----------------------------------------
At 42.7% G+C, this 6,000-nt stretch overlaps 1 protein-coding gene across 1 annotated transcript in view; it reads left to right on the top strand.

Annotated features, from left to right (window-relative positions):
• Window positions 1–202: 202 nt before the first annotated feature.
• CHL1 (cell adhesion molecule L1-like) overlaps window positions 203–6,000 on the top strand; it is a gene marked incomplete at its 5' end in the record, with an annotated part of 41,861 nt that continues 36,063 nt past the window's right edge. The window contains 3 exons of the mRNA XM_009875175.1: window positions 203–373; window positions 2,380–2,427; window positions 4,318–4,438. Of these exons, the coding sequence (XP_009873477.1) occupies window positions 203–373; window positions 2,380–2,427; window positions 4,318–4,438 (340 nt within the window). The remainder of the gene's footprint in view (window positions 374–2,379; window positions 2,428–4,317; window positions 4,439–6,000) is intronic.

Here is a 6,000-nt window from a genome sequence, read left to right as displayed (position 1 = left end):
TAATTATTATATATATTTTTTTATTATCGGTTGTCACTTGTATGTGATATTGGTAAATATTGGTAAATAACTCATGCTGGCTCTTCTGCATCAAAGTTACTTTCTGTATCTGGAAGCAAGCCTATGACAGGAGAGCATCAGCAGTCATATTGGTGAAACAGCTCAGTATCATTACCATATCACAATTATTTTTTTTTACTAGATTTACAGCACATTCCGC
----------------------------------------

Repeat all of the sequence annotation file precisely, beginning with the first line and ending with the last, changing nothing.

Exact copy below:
At 42.7% G+C, this 6,000-nt stretch overlaps 1 protein-coding gene across 1 annotated transcript in view; it reads left to right on the top strand.

Annotated features, from left to right (window-relative positions):
• Window positions 1–202: 202 nt before the first annotated feature.
• CHL1 (cell adhesion molecule L1-like) overlaps window positions 203–6,000 on the top strand; it is a gene marked incomplete at its 5' end in the record, with an annotated part of 41,861 nt that continues 36,063 nt past the window's right edge. The window contains 3 exons of the mRNA XM_009875175.1: window positions 203–373; window positions 2,380–2,427; window positions 4,318–4,438. Of these exons, the coding sequence (XP_009873477.1) occupies window positions 203–373; window positions 2,380–2,427; window positions 4,318–4,438 (340 nt within the window). The remainder of the gene's footprint in view (window positions 374–2,379; window positions 2,428–4,317; window positions 4,439–6,000) is intronic.

Here is a 6,000-nt window from a genome sequence, read left to right as displayed (position 1 = left end):
TAATTATTATATATATTTTTTTATTATCGGTTGTCACTTGTATGTGATATTGGTAAATATTGGTAAATAACTCATGCTGGCTCTTCTGCATCAAAGTTACTTTCTGTATCTGGAAGCAAGCCTATGACAGGAGAGCATCAGCAGTCATATTGGTGAAACAGCTCAGTATCATTACCATATCACAATTATTTTTTTTTACTAGATTTACAGCACATTCCGC